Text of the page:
The seed for our saga began before 1895, before this building became known as The Commercial Exchange, and 10 years before this brick and timber frame structure appeared on Jackson’s main artery, East Michigan Avenue.
It was 1885. Samuel Collins had a vision. His vision required space. Collins had been producing agricultural tools: spades, shovels, and pitch forks at this location when it burned to the ground. Collins recognized a need. It took him 10 years to secure investors, rebuild this structure on the ashes of his old building, and begin production on a visionary new product: horse-drawn wagons and buggies.
A decade later Collins Manufacturing employed 300–400 men producing 20,000 vehicles a year. Yes, all from this building.
Another Jacksonian manufactured one of the first automobiles in this building. It was called the Jackson. Early radio tubes were built here. Radios came next, then phonographs, and black and white televisions. Soldiers’ helmets, bomb release mechanisms and pilot training devises were made here and shipped overseas during WWI & WWII. Women’s girdles were crafted here. Then splints and wooden legs. Today one of our tenants builds guitars for professional musicians.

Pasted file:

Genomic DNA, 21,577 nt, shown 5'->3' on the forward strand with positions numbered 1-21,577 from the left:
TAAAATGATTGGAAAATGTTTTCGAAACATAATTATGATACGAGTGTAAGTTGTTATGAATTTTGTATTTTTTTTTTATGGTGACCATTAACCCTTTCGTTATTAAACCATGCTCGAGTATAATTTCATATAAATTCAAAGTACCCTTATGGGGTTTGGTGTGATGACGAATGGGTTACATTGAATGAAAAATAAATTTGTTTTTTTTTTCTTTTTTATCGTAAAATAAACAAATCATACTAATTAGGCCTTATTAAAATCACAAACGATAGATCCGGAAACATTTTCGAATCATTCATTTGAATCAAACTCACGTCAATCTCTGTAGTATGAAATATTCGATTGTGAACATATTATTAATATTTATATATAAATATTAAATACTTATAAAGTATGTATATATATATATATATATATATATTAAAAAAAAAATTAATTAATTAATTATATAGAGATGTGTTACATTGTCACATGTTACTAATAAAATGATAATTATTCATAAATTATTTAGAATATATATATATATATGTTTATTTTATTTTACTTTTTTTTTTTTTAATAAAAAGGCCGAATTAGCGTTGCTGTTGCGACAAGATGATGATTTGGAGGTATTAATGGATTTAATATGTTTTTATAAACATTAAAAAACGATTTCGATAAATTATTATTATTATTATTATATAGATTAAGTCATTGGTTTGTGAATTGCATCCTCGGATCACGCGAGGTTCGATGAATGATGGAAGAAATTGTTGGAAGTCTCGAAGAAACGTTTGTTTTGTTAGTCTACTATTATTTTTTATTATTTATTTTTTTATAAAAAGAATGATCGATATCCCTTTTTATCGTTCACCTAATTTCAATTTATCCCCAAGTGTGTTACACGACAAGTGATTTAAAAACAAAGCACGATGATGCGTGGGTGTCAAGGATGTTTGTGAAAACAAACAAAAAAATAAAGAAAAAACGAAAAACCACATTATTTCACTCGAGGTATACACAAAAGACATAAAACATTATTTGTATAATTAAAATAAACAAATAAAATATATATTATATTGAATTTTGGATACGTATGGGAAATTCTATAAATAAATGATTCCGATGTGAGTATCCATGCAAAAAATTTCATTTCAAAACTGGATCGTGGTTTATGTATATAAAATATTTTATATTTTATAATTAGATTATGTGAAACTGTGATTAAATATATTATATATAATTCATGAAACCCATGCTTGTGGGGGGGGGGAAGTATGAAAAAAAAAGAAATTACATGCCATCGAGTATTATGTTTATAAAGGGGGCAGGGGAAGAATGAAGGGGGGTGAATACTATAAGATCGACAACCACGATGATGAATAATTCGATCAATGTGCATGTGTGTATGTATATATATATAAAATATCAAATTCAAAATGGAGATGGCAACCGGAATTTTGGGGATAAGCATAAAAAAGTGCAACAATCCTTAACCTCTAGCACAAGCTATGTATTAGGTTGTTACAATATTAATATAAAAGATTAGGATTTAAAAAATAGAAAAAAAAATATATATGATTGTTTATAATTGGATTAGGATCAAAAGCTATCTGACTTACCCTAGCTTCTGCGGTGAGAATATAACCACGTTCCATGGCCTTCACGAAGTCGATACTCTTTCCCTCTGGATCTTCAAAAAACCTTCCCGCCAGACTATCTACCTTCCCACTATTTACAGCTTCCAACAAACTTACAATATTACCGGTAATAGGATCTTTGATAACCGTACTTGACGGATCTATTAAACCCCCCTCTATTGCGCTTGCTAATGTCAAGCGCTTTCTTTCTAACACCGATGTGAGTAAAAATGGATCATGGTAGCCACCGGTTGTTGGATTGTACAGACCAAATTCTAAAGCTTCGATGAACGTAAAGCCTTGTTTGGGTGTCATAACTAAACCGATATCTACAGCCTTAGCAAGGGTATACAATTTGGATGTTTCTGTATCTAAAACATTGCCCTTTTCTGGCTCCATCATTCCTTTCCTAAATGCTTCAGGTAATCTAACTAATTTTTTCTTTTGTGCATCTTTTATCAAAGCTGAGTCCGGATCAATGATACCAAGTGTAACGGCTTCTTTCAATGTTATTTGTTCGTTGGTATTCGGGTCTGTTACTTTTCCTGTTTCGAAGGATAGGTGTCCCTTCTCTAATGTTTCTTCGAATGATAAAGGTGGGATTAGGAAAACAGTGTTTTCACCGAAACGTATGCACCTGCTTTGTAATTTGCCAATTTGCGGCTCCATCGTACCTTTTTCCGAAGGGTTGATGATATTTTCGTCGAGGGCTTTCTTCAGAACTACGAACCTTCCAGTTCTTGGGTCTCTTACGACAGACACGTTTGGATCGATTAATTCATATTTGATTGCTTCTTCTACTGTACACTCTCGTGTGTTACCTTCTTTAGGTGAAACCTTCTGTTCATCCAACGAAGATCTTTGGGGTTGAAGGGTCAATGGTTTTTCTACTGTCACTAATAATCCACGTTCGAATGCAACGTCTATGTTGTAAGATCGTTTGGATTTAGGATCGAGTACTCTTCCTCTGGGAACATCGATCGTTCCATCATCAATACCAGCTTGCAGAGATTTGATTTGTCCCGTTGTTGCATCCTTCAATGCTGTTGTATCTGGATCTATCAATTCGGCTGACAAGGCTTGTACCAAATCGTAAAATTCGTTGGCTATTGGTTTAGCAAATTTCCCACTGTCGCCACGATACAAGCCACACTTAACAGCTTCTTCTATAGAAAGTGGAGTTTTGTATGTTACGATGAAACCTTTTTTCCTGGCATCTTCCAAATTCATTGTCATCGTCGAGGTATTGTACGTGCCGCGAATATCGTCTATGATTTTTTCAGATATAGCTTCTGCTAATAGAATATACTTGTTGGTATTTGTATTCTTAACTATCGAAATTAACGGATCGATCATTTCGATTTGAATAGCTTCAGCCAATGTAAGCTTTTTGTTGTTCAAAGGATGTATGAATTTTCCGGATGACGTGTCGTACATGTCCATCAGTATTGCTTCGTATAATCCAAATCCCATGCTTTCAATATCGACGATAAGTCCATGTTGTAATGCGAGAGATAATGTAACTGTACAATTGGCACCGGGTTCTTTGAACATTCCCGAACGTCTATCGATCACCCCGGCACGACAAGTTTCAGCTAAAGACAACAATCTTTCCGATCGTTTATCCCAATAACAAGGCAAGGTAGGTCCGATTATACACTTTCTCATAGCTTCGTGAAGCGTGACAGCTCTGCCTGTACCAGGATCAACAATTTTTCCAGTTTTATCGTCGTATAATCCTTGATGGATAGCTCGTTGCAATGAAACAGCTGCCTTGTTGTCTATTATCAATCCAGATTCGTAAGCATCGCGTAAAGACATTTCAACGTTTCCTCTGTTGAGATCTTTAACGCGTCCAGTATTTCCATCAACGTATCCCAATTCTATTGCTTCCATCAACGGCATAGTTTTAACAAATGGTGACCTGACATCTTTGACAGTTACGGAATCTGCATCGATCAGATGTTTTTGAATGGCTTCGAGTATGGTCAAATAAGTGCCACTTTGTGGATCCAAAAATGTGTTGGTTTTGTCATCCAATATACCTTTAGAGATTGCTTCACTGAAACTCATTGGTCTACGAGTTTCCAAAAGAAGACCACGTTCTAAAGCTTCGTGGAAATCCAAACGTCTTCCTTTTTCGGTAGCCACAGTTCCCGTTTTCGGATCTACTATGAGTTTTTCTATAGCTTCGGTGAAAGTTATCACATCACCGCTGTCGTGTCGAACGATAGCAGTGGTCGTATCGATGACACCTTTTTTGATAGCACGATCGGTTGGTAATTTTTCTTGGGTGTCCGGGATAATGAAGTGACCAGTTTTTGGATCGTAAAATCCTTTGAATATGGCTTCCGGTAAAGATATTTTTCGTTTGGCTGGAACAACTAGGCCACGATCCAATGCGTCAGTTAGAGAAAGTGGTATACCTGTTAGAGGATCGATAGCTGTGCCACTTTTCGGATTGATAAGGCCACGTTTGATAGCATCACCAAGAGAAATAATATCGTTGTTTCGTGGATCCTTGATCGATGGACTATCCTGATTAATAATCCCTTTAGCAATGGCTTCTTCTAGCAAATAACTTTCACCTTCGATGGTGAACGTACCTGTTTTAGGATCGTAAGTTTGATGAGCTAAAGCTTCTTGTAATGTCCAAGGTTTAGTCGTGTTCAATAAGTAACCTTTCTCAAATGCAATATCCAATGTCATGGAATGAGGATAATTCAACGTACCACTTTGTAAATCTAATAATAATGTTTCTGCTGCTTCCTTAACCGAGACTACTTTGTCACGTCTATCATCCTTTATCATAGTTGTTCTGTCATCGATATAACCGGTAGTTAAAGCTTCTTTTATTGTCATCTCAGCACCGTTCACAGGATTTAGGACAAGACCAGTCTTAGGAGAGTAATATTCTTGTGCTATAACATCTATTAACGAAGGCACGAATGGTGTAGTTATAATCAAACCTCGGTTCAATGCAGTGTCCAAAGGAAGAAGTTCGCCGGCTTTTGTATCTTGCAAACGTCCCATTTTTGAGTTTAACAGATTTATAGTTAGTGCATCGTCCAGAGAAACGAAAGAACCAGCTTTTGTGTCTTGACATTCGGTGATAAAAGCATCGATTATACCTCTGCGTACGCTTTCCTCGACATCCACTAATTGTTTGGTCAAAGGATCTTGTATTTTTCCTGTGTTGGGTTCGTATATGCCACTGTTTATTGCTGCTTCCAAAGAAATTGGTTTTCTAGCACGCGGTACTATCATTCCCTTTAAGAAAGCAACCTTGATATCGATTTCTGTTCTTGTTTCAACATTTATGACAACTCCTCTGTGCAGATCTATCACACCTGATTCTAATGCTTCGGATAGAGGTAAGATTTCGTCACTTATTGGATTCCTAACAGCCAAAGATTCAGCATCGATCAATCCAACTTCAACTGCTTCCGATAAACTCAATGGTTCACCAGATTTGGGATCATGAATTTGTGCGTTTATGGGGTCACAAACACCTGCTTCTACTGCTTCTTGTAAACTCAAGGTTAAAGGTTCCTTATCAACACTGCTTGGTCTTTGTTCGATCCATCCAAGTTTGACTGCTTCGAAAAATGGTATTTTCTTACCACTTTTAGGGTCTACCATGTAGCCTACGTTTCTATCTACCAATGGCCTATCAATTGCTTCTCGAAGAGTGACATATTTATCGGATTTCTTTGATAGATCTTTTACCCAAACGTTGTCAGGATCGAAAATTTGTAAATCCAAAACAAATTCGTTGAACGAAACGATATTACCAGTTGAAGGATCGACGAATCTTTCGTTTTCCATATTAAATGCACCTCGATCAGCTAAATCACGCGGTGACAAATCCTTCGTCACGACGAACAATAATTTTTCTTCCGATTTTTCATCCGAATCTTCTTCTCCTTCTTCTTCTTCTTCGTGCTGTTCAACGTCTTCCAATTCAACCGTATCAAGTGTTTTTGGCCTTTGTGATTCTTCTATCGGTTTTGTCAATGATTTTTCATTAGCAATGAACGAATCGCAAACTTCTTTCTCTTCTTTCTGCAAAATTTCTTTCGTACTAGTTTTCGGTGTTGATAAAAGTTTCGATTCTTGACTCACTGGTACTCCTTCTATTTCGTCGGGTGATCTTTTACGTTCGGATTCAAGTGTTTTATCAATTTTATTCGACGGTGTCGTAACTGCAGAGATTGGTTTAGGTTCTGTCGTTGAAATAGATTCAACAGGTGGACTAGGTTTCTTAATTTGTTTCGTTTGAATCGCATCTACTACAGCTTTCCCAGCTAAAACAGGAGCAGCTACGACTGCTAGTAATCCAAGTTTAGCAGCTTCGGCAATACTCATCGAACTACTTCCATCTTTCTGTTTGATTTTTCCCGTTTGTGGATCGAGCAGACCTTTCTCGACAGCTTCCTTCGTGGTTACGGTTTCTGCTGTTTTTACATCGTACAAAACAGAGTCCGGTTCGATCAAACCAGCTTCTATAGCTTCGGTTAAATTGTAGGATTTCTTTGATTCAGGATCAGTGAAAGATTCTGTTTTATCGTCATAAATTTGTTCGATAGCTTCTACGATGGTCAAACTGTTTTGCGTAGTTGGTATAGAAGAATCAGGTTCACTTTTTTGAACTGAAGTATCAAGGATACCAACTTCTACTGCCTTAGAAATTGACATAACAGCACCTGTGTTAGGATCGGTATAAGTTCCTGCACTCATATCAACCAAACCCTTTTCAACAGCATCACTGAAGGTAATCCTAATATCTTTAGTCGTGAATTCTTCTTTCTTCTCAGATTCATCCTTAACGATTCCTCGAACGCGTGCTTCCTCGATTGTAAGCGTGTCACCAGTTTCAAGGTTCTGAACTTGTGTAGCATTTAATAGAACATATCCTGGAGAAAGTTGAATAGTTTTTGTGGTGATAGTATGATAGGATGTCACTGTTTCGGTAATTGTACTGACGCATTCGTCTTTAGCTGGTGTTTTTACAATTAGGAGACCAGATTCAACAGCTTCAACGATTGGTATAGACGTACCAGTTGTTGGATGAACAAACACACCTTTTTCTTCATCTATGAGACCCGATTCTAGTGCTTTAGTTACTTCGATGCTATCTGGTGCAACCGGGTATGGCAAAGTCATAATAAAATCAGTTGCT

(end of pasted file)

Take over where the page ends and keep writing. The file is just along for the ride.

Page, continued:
The creative energy that brought about multiple startups and business expansions in this building, plus the engineering and industry advancements achieved here were recognized in June of 1993 by the U.S. Department of Interior. They honored this complex as an example of American ingenuity and progress by listing it on the National Register of Historic Places. (Ref#93000622).
We at The Commercial Exchange are part of this story. We have vision. We understand needs. We supply clean, affordable, office and co-working space, manufacturing, and secure warehousing to forward thinking people who make the thingamabobs that improve or save our lives.